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Are code troubleshooting posts allowed?

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I assume "help my code isn't working"/troubleshooting posts - which make up much of SO questions - are allowed. However from reading the FAQ, it's not obvious to me that they are. The "on topic" bullet point that most closely approaches this is "questions about database design, programming, or access through SQL (SQL programming)", but it's not clear to me that "questions about programming" includes "troubleshooting code".

If it is allowed then maybe it should have its own bullet point (near the top) as presumably that's how you will get more participation. If not then it should be added to the "off topic" section.

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Yes

Questions about troubleshooting your non-working code are on-topic, provided that you include enough information for the community to understand the context (SO names this minimal reproducible example) and at least one attempt / debugging information.

I have also updated the What type of questions can I ask here? section to explicitly allow such questions.

As a side note, it might be a good idea to randomly browse existing questions, answers and comments, before asking your first question. This might provide great insight into how a good question looks like.

Also, good comments ask for clarifications that help you understand the key aspects to include so that the question is clear and answerable.

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You are right, the on-topic page is confusing - trouble-shooting and general programming questions should obviously be on-topic!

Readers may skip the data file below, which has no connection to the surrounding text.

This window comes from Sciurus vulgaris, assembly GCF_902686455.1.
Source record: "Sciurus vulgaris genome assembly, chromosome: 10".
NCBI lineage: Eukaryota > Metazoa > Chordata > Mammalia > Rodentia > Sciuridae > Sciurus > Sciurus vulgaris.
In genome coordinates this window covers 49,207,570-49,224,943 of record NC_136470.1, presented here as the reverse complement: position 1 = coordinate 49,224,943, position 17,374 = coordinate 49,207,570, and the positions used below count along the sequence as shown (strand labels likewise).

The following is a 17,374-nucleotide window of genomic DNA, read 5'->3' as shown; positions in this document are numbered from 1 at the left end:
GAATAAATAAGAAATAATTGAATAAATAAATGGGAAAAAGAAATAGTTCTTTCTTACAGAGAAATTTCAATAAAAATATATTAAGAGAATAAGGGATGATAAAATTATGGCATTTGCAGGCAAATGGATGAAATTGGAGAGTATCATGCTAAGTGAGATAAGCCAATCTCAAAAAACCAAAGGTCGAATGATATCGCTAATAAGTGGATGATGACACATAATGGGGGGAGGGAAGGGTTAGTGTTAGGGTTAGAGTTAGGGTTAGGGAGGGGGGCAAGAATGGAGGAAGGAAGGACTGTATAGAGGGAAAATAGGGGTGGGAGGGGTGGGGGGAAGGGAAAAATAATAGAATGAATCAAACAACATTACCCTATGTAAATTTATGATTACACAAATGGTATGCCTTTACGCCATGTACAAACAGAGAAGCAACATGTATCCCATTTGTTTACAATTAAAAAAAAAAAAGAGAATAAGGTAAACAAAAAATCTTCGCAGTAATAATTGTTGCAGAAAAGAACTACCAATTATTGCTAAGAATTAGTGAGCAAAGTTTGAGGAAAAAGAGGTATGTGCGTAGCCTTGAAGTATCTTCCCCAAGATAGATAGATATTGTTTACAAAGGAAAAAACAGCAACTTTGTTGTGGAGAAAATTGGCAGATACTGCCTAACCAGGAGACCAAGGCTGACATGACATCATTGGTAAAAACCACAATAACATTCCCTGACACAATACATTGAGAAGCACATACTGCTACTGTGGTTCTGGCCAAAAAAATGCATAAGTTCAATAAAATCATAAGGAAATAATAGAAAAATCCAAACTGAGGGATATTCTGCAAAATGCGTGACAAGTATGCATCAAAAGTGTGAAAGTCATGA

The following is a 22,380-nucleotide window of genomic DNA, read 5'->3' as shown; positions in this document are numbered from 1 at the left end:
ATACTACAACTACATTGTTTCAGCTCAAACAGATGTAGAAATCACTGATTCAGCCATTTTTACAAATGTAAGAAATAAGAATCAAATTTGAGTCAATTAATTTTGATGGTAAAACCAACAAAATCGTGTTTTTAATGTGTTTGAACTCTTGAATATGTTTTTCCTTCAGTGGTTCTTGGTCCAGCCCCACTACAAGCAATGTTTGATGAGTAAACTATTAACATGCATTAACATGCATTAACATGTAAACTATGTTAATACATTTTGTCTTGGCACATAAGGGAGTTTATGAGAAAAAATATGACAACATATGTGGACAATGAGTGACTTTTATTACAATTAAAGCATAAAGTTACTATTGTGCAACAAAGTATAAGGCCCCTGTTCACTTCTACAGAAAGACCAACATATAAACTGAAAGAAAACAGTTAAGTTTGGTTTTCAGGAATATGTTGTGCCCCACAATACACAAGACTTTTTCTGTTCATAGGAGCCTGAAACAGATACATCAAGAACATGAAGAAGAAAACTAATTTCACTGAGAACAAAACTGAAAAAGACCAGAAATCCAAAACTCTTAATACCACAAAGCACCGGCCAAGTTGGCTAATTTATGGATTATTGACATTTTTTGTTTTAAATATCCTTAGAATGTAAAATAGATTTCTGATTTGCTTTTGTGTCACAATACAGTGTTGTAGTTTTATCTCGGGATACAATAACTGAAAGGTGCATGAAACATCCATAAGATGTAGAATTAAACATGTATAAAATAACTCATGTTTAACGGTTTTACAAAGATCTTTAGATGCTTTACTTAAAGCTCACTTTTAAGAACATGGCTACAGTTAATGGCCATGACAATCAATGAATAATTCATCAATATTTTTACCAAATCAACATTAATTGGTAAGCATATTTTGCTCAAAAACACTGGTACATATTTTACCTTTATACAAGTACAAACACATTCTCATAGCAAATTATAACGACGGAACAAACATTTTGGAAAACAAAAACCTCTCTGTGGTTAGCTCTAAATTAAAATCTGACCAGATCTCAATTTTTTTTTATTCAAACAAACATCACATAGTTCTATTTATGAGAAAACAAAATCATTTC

Perhaps we considered it so obvious that it fell between the lines on What type of questions can I ask here? That on-topic page is still kind of in the draft stages.

We first had a very early draft, for which there was no consensus but lots of discussion: https://software.codidact.com/posts/277235

The first bullet in that initial draft said:

  • Specific programming problems, where the poster includes their own attempts to solve or debug the problem.

Basically the very same deal as SO.

One of our moderators then gathered all what was said in that discussion and re-wrote it. Their original text is found in the question of this post:

Community feedback: What type of questions can I ask here? (still active, everyone is welcome to contribute & vote)

Now this had become

  • questions related to software design/review...

As per community consensus here https://software.codidact.com/posts/278786#answer-278786, that text was then changed again to:

  • questions about software design, architecture, or modeling

(modeling -> modelling btw)

This does however in retrospect sound like the site is all about big picture design issues, which was never the intention. Perhaps my original bullet, or some version of it, should get re-added to the on-topic list?